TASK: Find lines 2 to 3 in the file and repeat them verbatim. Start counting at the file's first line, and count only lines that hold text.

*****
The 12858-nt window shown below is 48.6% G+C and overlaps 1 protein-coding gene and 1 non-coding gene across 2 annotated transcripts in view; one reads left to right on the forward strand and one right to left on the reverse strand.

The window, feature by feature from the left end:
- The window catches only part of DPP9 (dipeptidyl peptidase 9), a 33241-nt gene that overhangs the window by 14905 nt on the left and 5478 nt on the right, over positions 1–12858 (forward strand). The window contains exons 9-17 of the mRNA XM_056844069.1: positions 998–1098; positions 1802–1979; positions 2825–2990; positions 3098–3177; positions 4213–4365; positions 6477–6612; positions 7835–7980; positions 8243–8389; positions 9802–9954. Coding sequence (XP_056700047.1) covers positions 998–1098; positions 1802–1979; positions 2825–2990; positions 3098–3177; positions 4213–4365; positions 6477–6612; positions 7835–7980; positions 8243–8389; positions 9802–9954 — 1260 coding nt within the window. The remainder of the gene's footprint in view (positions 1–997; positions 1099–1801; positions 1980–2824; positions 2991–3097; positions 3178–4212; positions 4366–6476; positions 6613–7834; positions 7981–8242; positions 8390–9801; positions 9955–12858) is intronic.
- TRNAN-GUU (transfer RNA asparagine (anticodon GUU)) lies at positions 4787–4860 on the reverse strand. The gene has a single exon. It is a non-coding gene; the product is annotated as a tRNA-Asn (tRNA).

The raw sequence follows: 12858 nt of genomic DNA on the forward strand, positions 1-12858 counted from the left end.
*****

The window, feature by feature from the left end:
- The window catches only part of DPP9 (dipeptidyl peptidase 9), a 33241-nt gene that overhangs the window by 14905 nt on the left and 5478 nt on the right, over positions 1–12858 (forward strand). The window contains exons 9-17 of the mRNA XM_056844069.1: positions 998–1098; positions 1802–1979; positions 2825–2990; positions 3098–3177; positions 4213–4365; positions 6477–6612; positions 7835–7980; positions 8243–8389; positions 9802–9954. Coding sequence (XP_056700047.1) covers positions 998–1098; positions 1802–1979; positions 2825–2990; positions 3098–3177; positions 4213–4365; positions 6477–6612; positions 7835–7980; positions 8243–8389; positions 9802–9954 — 1260 coding nt within the window. The remainder of the gene's footprint in view (positions 1–997; positions 1099–1801; positions 1980–2824; positions 2991–3097; positions 3178–4212; positions 4366–6476; positions 6613–7834; positions 7981–8242; positions 8390–9801; positions 9955–12858) is intronic.